Author Archive

Book Review: The Daughters of Mars

Sunday, September 22nd, 2013

The Daughters of MarsThomas Keneally is a marvelously prolific Australian writer perhaps best known as the author of Schindler’s List.

The Daughters of Mars is his 29th book, and quite possibly his best.

Naomi and Sally Durance are young sisters working as nurses in Australia.  When World War I breaks out, they join a volunteer corps of military nurses, stationed first on a hospital ship in the Mediterranean, then on the front lines in France.  Their patients include young men suffering from horrific wounds, virulent disease, trench foot and the effects of chlorine and mustard gas.

The novel examines the morality of war, the changing roles of women in an increasingly complex world, the dawn of modern medicine and the new science of psychology.  The writing is muscular, the story compelling and unforgettable.

 

 


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Wolf Hall and its Sequel

Friday, September 14th, 2012

Wolf Hall and its sequel, Bring Up the Bodies, may be the most satisfying fictional accounts ever written about Henry VIII and his first three wives.  The author, Hilary Mantel, writes gorgeous, elegant prose that is stylistically challenging to read but ultimately well-suited to the narrative, the historical period and the characters.

The familiar story of impetuous Henry VIII and his desire for an heir is presented through the point of view of his chief advisor, Thomas Cromwell. Influential in negotiating Henry’s divorce from his first wife and marriage to Anne Boleyn;  in the king’s conflict with the Catholic Church and the execution of Thomas More;  and in the controversial establishment of the Church of England and the dissolution of the Catholic monasteries, Cromwell has often been depicted as ruthless and evil.  In Mantel’s story, he is an ambitious, pragmatic but ultimately likeable family man.  Ever the king’s loyal and trusted minister, he is just as efficient at supplanting the unfortunate Anne with Henry’s third wife as he was at getting Anne into court in the first place.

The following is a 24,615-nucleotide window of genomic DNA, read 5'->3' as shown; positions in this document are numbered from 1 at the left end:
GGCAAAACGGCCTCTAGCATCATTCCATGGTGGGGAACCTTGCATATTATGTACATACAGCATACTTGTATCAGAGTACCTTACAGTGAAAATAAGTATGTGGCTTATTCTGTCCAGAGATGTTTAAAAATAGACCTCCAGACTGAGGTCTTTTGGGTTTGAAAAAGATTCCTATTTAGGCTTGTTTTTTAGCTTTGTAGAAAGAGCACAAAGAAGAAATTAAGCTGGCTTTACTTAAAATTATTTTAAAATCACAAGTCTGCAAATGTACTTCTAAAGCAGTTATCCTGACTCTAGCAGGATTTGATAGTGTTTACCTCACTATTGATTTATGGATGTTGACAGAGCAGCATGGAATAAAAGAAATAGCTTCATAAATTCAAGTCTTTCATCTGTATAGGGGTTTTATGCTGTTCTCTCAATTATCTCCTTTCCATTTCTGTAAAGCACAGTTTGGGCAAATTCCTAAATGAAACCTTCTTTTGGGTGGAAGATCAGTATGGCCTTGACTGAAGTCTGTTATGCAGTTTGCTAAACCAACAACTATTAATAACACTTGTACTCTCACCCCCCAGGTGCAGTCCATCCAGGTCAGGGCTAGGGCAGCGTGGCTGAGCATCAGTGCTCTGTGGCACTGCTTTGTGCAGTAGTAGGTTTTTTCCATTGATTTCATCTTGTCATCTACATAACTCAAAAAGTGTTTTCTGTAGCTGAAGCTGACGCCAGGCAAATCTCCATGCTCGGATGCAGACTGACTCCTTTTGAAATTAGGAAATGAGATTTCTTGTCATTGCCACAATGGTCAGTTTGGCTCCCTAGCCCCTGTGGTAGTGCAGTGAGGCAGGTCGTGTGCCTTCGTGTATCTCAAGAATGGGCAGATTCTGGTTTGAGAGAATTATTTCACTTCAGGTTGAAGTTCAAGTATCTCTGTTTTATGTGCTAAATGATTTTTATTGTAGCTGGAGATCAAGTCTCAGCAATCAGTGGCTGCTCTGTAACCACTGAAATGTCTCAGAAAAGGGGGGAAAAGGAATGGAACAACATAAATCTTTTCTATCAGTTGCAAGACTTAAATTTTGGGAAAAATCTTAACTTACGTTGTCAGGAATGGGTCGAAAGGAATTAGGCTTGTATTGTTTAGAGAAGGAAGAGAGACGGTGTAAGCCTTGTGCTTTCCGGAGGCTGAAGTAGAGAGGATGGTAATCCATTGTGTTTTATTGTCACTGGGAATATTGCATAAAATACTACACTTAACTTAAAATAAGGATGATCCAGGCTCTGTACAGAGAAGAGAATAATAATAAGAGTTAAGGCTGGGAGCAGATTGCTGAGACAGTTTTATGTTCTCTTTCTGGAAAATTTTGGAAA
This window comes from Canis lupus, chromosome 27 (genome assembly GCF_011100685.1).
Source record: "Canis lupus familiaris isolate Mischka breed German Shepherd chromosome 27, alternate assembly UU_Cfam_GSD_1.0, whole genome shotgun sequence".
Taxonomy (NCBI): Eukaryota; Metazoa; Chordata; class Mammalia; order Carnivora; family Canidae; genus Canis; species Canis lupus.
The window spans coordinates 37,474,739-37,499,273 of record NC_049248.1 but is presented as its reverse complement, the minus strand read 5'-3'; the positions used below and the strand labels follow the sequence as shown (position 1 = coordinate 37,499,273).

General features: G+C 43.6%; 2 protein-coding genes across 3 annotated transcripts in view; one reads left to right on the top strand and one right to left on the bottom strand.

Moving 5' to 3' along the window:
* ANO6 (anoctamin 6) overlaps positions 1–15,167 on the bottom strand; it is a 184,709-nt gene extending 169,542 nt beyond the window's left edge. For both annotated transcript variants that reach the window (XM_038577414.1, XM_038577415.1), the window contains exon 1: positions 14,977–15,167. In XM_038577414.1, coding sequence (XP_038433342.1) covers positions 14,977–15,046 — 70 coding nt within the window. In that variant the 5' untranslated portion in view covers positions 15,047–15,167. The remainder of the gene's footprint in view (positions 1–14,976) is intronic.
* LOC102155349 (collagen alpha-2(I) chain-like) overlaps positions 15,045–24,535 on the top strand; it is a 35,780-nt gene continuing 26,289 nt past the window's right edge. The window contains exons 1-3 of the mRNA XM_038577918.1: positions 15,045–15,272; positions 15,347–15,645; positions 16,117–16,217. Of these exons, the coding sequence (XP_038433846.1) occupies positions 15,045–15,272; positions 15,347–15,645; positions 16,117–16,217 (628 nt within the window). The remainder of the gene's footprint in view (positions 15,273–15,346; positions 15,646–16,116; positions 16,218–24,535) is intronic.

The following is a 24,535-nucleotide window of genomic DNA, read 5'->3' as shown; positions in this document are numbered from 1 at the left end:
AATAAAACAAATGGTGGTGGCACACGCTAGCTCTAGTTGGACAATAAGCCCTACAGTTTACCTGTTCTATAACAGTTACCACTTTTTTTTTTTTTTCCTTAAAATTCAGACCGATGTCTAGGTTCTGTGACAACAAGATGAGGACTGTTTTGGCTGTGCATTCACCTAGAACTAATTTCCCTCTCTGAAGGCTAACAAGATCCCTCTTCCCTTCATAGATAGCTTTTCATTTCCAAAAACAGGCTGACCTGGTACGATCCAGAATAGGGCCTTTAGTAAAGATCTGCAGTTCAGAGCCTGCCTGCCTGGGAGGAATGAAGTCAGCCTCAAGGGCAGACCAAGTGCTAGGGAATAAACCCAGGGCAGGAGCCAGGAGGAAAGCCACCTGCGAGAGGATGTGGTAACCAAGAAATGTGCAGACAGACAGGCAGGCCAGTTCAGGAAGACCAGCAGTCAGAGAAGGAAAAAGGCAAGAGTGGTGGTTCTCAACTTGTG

Henry’s court teemed with colorful characters, and Mantel provides a handy list of who’s who in the front of each book.  She spent five years researching Wolf Hall, and admits to keeping an extensive filing system with a card for each historical figure, using the historical record to verify that her characters were indeed where she depicted them on any particular date.

Wolf Hall won the Booker Prize and the National Book Critics’ Circle Award.  Mantel is currently working on the third book of her trilogy, The Mirror and the Light.

Why not plan a little escape from the drama of election year politics and immerse yourself in Tudor England, where they really knew how to plot, scheme and obfuscate?  

 

 


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